Last weekend, my friend Jenna and I ran our first ever half-marathon: the Henry’s Hope Verrazano Festival of Races Half Marathon (13.1 miles).
We didn’t stop running the entire time, which was my goal (unless you count the one second we stopped so I could take off my hoodie and take a sip of water, once the sun finally came out towards the end). We finished in 2:27:37, which gave us an 11:16 pace per mile; not terribly impressive, but for our first-ever half-marathon, I was excited to finish in under two and a half hours! We also stayed together the whole time, which we were happy about. We actually chatted most of the time, which I didn’t expect. Here is a picture Kiyo snapped of us at the finish line; we don’t even look too tired!
Going into it that Saturday morning, I admit that I was very nervous. I used this novice 2 training plan by Hal Higdon (for runners who fall between beginner and intermediate levels), but had to modify it quite a bit as a I went along and honestly didn’t feel prepared by the time the race rolled around. Shockingly, on race day I didn’t feel as depleted / exhausted at the end as I expected, and I didn’t even feel too sore that night or the next few days (don’t get me wrong, I was sore, just not as badly as I imagined I would be).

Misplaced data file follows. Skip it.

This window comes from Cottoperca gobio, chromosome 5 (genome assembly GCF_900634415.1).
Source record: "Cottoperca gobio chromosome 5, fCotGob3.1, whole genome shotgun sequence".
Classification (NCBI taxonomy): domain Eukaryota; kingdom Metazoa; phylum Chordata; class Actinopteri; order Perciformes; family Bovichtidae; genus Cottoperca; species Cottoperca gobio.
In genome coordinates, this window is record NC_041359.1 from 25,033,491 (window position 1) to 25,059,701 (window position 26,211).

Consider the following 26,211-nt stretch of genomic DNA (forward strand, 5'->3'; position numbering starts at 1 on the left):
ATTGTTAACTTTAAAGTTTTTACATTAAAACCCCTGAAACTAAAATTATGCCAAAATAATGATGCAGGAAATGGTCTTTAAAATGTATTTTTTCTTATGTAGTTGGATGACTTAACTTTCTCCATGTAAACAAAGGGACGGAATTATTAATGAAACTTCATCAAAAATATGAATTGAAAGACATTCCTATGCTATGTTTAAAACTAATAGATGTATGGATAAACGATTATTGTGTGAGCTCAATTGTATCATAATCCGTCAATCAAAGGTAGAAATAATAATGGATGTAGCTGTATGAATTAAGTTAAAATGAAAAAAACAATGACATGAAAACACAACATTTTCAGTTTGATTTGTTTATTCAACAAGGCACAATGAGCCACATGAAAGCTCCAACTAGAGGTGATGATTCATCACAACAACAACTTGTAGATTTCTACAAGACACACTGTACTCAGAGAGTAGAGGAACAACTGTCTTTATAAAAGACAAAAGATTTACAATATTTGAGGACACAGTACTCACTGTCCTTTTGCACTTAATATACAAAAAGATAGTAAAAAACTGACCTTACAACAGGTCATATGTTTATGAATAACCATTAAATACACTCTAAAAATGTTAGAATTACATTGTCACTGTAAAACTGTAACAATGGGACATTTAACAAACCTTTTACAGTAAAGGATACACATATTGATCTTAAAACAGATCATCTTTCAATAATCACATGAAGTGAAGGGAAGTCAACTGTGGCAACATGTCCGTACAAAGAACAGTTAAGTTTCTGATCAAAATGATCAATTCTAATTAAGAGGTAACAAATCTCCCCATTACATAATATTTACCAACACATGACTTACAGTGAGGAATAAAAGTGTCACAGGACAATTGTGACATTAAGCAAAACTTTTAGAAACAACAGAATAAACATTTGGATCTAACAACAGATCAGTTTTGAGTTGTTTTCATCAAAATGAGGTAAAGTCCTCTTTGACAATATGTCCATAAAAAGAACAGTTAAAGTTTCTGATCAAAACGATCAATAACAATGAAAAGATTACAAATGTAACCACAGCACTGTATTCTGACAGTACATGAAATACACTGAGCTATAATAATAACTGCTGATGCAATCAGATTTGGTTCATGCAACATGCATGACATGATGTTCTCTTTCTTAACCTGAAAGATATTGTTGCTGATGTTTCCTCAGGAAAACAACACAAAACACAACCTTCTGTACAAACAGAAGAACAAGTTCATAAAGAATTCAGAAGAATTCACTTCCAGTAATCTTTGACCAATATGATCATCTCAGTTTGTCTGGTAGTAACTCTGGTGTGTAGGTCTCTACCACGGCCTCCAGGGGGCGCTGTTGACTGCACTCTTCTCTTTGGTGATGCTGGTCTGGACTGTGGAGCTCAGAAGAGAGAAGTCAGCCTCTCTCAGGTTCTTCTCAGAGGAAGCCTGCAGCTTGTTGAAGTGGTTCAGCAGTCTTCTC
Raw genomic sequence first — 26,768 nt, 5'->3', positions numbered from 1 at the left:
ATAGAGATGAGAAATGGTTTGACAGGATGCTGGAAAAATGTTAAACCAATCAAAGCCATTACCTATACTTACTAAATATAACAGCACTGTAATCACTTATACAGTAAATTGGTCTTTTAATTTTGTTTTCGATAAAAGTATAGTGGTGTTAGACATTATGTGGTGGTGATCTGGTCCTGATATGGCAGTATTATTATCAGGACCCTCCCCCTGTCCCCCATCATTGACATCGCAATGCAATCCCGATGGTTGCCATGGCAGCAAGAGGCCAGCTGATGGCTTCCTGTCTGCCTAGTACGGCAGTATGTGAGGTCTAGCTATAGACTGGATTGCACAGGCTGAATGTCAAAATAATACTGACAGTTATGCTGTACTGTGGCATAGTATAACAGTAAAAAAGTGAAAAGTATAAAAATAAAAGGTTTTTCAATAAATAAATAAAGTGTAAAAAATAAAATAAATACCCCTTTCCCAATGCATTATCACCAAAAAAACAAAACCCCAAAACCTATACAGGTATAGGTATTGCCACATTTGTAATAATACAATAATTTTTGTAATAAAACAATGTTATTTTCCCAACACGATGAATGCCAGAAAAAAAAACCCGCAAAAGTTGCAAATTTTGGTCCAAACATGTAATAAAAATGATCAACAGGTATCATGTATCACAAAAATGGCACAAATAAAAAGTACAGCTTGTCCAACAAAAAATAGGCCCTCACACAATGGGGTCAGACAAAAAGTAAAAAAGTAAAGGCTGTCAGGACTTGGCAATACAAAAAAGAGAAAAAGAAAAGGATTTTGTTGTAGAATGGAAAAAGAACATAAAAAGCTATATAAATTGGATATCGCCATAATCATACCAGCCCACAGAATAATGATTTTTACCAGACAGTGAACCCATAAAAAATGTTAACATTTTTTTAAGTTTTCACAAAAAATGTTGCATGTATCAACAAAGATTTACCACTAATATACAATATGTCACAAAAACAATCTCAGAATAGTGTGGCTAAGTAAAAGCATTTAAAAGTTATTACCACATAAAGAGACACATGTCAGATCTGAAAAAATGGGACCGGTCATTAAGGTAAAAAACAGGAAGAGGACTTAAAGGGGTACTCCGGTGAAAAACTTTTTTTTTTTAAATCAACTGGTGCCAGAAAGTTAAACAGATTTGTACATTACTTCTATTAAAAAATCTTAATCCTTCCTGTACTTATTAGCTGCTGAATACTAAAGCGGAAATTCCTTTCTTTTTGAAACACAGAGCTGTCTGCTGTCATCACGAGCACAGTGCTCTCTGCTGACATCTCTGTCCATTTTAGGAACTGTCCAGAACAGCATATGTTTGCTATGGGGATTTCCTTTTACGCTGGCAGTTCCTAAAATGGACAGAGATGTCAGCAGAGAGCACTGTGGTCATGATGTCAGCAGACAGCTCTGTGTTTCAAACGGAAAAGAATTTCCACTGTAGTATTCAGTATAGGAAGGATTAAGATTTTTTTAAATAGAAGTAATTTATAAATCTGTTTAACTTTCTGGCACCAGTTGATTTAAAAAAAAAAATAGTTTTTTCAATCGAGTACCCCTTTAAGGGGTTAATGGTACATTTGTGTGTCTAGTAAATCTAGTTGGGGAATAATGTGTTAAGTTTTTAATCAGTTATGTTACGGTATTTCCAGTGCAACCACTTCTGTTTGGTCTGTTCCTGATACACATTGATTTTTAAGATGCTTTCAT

If you click on my above [modified] plan, you can view it larger and you’ll notice that not only did I take trips to Boston (February 20-24) and St. Thomas (March 21-25) during my training period, but awful East Coast weather as well as a few bouts of sickness set me back.
I knew as I went along with my 11-week training program that I really wasn’t sticking to it closely, so a few days after the race, I decided to do a real comparison of what I intended to accomplish each week, versus what I actually accomplished.
In the above graph, I compare miles planned (MILES P) versus miles completed (MILES C), as well as cross-training sessions and rest days. The main takeaways are:
- MILES: Overall, I ran 57.2 miles fewer than planned, but I still ran 131.1 miles in 11 weeks, averaging about 12 miles per week. That is close to the race length each week, which worked out pretty well for me. I think if I’d gone under 12 miles per week, I would have been much less prepared on race day. Before this training period, I’d already been running 5-15 miles per week, but it varied significantly week to week.
- CROSS TRAINING: Since I’m very passionate about my yoga practice, and had an endless supply of free passes to CYC (a full-body-workout spin class), I did much more cross training than planned. I did 25 yoga classes/sessions over the 11 weeks, and at one point Kiyo joked, “I hope you can stretch your way through those last few miles of the half-marathon!” I truly believe that this extra cross-training is what helped me through the half-marathon, though. Yoga provides intense stretching and strength training, and improves balance and posture, all of which I think contributed to my running success. CYC helped my cardio and endurance routine stay on track, especially since I didn’t run as much as planned. It also really worked my leg, arm and stomach muscles in a way that I’m not used to, and this extra strength probably helped on race day.